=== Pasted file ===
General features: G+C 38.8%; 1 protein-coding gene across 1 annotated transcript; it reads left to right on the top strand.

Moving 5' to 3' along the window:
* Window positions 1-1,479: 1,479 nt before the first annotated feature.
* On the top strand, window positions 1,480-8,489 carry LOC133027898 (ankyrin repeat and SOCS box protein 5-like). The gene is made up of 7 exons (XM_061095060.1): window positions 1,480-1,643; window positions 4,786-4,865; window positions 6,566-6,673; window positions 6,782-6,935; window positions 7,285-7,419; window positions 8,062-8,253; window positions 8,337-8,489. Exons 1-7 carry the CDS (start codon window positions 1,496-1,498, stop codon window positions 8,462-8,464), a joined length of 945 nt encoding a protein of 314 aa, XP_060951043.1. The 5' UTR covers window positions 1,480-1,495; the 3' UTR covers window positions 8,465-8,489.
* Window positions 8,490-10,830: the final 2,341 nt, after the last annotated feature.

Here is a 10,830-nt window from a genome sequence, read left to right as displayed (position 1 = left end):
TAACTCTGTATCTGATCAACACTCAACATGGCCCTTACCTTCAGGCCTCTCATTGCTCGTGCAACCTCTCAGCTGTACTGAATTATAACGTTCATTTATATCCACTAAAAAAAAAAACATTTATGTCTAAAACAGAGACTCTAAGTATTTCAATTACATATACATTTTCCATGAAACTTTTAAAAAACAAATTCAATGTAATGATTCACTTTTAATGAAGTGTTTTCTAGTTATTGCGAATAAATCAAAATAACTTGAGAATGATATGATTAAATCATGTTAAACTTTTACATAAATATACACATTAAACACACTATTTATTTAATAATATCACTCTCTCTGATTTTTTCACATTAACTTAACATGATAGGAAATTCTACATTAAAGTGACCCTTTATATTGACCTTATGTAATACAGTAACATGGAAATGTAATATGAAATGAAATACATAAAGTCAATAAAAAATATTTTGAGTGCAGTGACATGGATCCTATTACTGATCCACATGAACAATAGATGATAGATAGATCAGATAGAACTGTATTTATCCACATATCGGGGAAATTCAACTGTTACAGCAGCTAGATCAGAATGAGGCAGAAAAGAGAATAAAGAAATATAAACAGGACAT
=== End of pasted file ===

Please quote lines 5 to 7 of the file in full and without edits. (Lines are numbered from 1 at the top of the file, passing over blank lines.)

* Window positions 8,490-10,830: the final 2,341 nt, after the last annotated feature.

Here is a 10,830-nt window from a genome sequence, read left to right as displayed (position 1 = left end):
TAACTCTGTATCTGATCAACACTCAACATGGCCCTTACCTTCAGGCCTCTCATTGCTCGTGCAACCTCTCAGCTGTACTGAATTATAACGTTCATTTATATCCACTAAAAAAAAAAACATTTATGTCTAAAACAGAGACTCTAAGTATTTCAATTACATATACATTTTCCATGAAACTTTTAAAAAACAAATTCAATGTAATGATTCACTTTTAATGAAGTGTTTTCTAGTTATTGCGAATAAATCAAAATAACTTGAGAATGATATGATTAAATCATGTTAAACTTTTACATAAATATACACATTAAACACACTATTTATTTAATAATATCACTCTCTCTGATTTTTTCACATTAACTTAACATGATAGGAAATTCTACATTAAAGTGACCCTTTATATTGACCTTATGTAATACAGTAACATGGAAATGTAATATGAAATGAAATACATAAAGTCAATAAAAAATATTTTGAGTGCAGTGACATGGATCCTATTACTGATCCACATGAACAATAGATGATAGATAGATCAGATAGAACTGTATTTATCCACATATCGGGGAAATTCAACTGTTACAGCAGCTAGATCAGAATGAGGCAGAAAAGAGAATAAAGAAATATAAACAGGACAT